As the son of a musician, Brahms also grew up in a less-than-affluent household. But his life as a composer was enriched, and complicated, by his relations with the composer Robert Schumann and his wife, the renowned pianist Clara Wieck Schumann (1819-1896). The young Brahms famously developed a crush on the much older Clara and enjoyed an intense (though apparently platonic) lifelong friendship with her.

But the two composers, well separated by age and geography, knew and influenced one another.

For one thing, they spoke the same language. Dvorak was born in what is now the Czech Republic, but he made the effort to learn German as an adolescent, studying that language with the same teacher who provided him with early music lessons.

Brahms became aware of Dvorak in 1874 when he judged one of his works in a composition competition (which Dvorak won). With the help and urging of an important music critic of that era, Eduard Hanslick, the pair made contact and became lifelong friends.

One of the most tangible links between the two composers can be found in a pair of works to be performed in the Great Performances Festival, Brahms’ Hungarian Dances and Dvorak’s Slavonic Dances.

Brahms had developed a love for the music of European Gypsies early in his career, which he later channeled into a set of solo piano works. He wrote 21 dances in this style, publishing them in 1869 and 1880. Brahms later orchestrated some of them, while others were enlarged by other composers, including Dvorak.

Because they had been successful, Dvorak’s publisher felt the Czech composer was a natural to ride the coattails of Brahms’ hits. He was certainly right. The 16 Slavonic Dances, composed for orchestra and published in 1878 and 1886, remain among the composer’s best-known works.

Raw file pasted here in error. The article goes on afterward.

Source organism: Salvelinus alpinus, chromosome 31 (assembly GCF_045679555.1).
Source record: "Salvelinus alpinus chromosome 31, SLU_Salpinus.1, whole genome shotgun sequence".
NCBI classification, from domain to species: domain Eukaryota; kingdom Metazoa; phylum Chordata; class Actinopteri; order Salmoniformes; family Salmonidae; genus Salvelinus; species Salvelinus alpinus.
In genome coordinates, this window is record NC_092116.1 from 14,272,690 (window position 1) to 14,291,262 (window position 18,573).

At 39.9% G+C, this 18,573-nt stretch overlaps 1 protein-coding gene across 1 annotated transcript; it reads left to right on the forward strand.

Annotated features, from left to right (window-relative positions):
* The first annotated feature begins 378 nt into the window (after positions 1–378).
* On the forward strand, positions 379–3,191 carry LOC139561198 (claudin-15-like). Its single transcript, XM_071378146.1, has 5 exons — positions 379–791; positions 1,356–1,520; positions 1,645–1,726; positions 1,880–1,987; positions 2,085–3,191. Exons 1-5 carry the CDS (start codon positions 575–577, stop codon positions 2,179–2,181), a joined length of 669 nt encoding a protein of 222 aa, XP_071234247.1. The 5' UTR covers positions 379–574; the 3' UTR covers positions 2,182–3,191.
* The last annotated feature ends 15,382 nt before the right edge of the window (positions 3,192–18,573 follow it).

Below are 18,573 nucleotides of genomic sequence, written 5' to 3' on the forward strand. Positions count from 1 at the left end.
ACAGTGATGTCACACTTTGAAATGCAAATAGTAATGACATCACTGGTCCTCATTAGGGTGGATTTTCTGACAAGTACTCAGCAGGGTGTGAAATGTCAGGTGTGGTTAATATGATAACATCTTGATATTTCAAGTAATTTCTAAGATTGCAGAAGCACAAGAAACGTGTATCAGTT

Overall, it would be difficult to overstate Brahms’ impact on Dvorak and his career. The authoritative Grove Dictionary of Music and Musicians states flatly, “Brahms was the chief agent of Dvorak’s success.”

But the true beauty of their relationship was that, although they obviously admired one another, neither copied the other one. Even the stylistically similar Hungarian Dances and Slavonic Dances have their own distinct personalities.

So these two seemingly disparate composers make ideal companions in the concert hall. They are close enough in time and tone to peacefully coexist on a symphony program. But they are always different enough to remind us that they were unique talents joined by a strong bond of musical respect.

Two works worth knowing

Both Brahms and Dvorak produced enormous bodies of outstanding work, especially for orchestra. They are justly loved for their symphonies (two of which will be heard at the festival), in particular. But both also wrote a number of fine chamber and solo works. Here are two you may not know:

Dvorak, Bagatelles, Op. 47

This suite, composed for a small ensemble that includes the seldom-heard keyboard instrument the harmonium, is a bright little Bohemian joy from start to finish.

Brahms, Rhapsody for Piano in B-flat major, Op. 119, No. 4 (allegro risoluto)

This grand, striding work shows Brahms at his most Germanic best. Although composed for a single keyboard, it has the same power and muscle found in his symphonies.

Sources: The New Grove Dictionary of Music and Musicians, Stanley Sadie, ed.; “Classical Composers,” by Peter Gammond; “Brahms,” by Malcolm MacDonald; and Wikipedia.